Because each of the characters displays grating egoism, braggadocio, sexism, and so on, the reader would be forgiven for loathing them. However, as the book progresses, it is made clear that these faults emerge from the insecurities and fears of each character; these faults hurt the characters themselves more than anyone around them. As such, we actually sympathize for them, and by the time the book enters its last third—a section marred by tragedy—Nichols has performed a dazzling trick: to make us actually care about these windbags.
Nichols lets all of this play out in a slow, drifting narrative, eschewing plot in favor of basking in prose as showy, prismatic, and lush as Big Arsenic’s primordial riverbanks, which are “not only chock-full of chubby fish but also a sensational state of mind, a rough-and-tumble paradise where you could still feel primal vestiges of Eden wriggling at the tip of your line.” Nichols’s prose is not only equal to the elegiac river itself, but his deftness with language extends to narrative techniques as well, such as breaking the fourth wall, which he does often. For example, as the last chapter begins, the narrator teases: “So stay glued to your seats and don’t switch the channel, this chapter is the payoff of my convoluted morality tale.” These asides could be cloying in a lesser author’s hands, but Nichols manages to turn them into morsels of wit and conspiratorial glee, as in one gloriously clunky sex scene:
Purple prose alert! In the hay that night Louella slithered all over me like an erotic starfish with its hundreds of suction cups delicately nibbling my extremities top to bottom from my hammertoes to the tip of my pulsating nose, electrifying every inch of skin and muscle with her rapacious eagerness to make love with me like Julius Caesar’s favorite concubine after his mighty subjugation of Gaul.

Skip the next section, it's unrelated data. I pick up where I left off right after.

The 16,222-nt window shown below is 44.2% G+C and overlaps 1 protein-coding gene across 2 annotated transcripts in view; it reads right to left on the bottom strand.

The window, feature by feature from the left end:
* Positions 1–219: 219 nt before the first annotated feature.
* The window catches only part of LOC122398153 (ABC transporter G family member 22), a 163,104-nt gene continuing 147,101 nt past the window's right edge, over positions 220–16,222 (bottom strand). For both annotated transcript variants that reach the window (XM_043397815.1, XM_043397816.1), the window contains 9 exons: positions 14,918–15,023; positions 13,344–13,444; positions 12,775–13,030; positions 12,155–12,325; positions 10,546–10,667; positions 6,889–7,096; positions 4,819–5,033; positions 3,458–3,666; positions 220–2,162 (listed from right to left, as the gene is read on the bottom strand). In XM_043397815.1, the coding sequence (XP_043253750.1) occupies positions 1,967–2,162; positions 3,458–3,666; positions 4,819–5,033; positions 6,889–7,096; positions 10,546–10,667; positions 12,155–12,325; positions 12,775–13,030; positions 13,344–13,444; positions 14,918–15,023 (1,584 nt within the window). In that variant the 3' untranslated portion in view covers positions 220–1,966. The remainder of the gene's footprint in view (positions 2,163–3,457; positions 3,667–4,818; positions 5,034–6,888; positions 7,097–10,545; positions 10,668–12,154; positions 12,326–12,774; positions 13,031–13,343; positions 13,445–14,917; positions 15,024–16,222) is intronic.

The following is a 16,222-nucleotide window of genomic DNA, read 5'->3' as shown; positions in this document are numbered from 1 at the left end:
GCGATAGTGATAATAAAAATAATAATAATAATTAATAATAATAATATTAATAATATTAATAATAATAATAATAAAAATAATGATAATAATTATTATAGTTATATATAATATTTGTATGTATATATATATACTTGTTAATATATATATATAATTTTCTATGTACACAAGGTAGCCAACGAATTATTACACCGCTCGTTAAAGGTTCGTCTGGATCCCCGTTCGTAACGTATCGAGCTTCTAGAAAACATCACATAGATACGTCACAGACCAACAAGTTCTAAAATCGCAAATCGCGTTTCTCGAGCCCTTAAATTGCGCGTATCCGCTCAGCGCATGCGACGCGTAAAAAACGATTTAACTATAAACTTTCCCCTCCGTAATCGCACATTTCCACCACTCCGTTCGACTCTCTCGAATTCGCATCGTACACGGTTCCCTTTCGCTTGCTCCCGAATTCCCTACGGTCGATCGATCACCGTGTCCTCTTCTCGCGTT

Really, and I can only guess if this is intentional, Nichols’s greatest feat is to seduce the reader into wondering if we are provided a view into his own psyche. With a personal and raw narrator who in innumerable ways parallels Nichols, the end of the book finds us extending our sympathies beyond the characters and to John Nichols himself. In dramatic terms, this authorial empathy amplifies the novel’s heartbreaking moments, as we sense they come from a place of real, human angst. John Nichols hints that he is exploring the dark notions of life’s terminus and his proximity to finishing his life’s work. As in Charles Bukowski’s alter-ego, Hank Chinaski, a fictional creation used as a foil to plunder dark and personal truths, The Annual Big Arsenic Fishing Contest! offers an indirect glimpse of the human writing the book. But isn’t that the ultimate trope of all fish stories, that truth swims just beneath the surface?
About the Reviewer
Kirk Sever’s writing has appeared in Angel City Review, Unbroken Journal, Rain Taxi, Bird’s Thumb, and elsewhere. Additionally, Kirk’s work has earned him runner-up status in both the Academy of American Poets George M. Dillon Memorial Award and the Northridge Review Fiction Award. He currently teaches writing at California State University, Northridge.